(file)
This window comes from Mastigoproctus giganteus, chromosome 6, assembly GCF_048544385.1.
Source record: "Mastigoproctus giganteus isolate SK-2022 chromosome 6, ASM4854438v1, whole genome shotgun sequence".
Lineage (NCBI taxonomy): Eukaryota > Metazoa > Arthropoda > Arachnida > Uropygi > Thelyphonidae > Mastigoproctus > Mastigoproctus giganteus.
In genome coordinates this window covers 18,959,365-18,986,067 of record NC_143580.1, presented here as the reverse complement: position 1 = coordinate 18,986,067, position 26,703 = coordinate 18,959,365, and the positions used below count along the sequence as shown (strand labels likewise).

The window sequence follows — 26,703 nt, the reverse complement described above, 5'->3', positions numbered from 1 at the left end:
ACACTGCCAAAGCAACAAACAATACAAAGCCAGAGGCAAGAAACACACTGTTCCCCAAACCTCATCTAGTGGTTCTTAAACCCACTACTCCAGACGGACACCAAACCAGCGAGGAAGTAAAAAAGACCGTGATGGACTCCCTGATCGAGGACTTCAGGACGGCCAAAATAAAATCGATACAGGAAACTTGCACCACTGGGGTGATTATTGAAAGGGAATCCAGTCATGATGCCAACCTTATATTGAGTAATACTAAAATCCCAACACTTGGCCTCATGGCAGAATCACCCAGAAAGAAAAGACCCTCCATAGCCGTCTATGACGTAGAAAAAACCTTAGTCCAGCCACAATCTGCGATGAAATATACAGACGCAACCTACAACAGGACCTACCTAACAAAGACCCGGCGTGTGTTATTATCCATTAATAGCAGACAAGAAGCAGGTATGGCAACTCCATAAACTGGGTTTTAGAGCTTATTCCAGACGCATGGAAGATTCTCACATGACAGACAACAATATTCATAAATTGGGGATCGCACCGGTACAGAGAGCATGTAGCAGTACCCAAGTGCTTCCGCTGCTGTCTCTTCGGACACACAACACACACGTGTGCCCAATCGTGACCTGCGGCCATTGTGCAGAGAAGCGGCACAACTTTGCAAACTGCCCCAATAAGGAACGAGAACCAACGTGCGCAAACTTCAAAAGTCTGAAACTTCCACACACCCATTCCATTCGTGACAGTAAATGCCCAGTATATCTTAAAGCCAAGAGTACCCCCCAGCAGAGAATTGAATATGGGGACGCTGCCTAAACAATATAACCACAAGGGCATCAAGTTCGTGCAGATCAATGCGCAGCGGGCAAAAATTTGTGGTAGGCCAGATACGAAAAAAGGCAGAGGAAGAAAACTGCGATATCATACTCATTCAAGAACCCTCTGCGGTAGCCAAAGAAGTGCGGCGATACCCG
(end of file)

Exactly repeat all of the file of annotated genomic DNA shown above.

This window comes from Mastigoproctus giganteus, chromosome 6, assembly GCF_048544385.1.
Source record: "Mastigoproctus giganteus isolate SK-2022 chromosome 6, ASM4854438v1, whole genome shotgun sequence".
Lineage (NCBI taxonomy): Eukaryota > Metazoa > Arthropoda > Arachnida > Uropygi > Thelyphonidae > Mastigoproctus > Mastigoproctus giganteus.
In genome coordinates this window covers 18,959,365-18,986,067 of record NC_143580.1, presented here as the reverse complement: position 1 = coordinate 18,986,067, position 26,703 = coordinate 18,959,365, and the positions used below count along the sequence as shown (strand labels likewise).

The window sequence follows — 26,703 nt, the reverse complement described above, 5'->3', positions numbered from 1 at the left end:
ACACTGCCAAAGCAACAAACAATACAAAGCCAGAGGCAAGAAACACACTGTTCCCCAAACCTCATCTAGTGGTTCTTAAACCCACTACTCCAGACGGACACCAAACCAGCGAGGAAGTAAAAAAGACCGTGATGGACTCCCTGATCGAGGACTTCAGGACGGCCAAAATAAAATCGATACAGGAAACTTGCACCACTGGGGTGATTATTGAAAGGGAATCCAGTCATGATGCCAACCTTATATTGAGTAATACTAAAATCCCAACACTTGGCCTCATGGCAGAATCACCCAGAAAGAAAAGACCCTCCATAGCCGTCTATGACGTAGAAAAAACCTTAGTCCAGCCACAATCTGCGATGAAATATACAGACGCAACCTACAACAGGACCTACCTAACAAAGACCCGGCGTGTGTTATTATCCATTAATAGCAGACAAGAAGCAGGTATGGCAACTCCATAAACTGGGTTTTAGAGCTTATTCCAGACGCATGGAAGATTCTCACATGACAGACAACAATATTCATAAATTGGGGATCGCACCGGTACAGAGAGCATGTAGCAGTACCCAAGTGCTTCCGCTGCTGTCTCTTCGGACACACAACACACACGTGTGCCCAATCGTGACCTGCGGCCATTGTGCAGAGAAGCGGCACAACTTTGCAAACTGCCCCAATAAGGAACGAGAACCAACGTGCGCAAACTTCAAAAGTCTGAAACTTCCACACACCCATTCCATTCGTGACAGTAAATGCCCAGTATATCTTAAAGCCAAGAGTACCCCCCAGCAGAGAATTGAATATGGGGACGCTGCCTAAACAATATAACCACAAGGGCATCAAGTTCGTGCAGATCAATGCGCAGCGGGCAAAAATTTGTGGTAGGCCAGATACGAAAAAAGGCAGAGGAAGAAAACTGCGATATCATACTCATTCAAGAACCCTCTGCGGTAGCCAAAGAAGTGCGGCGATACCCG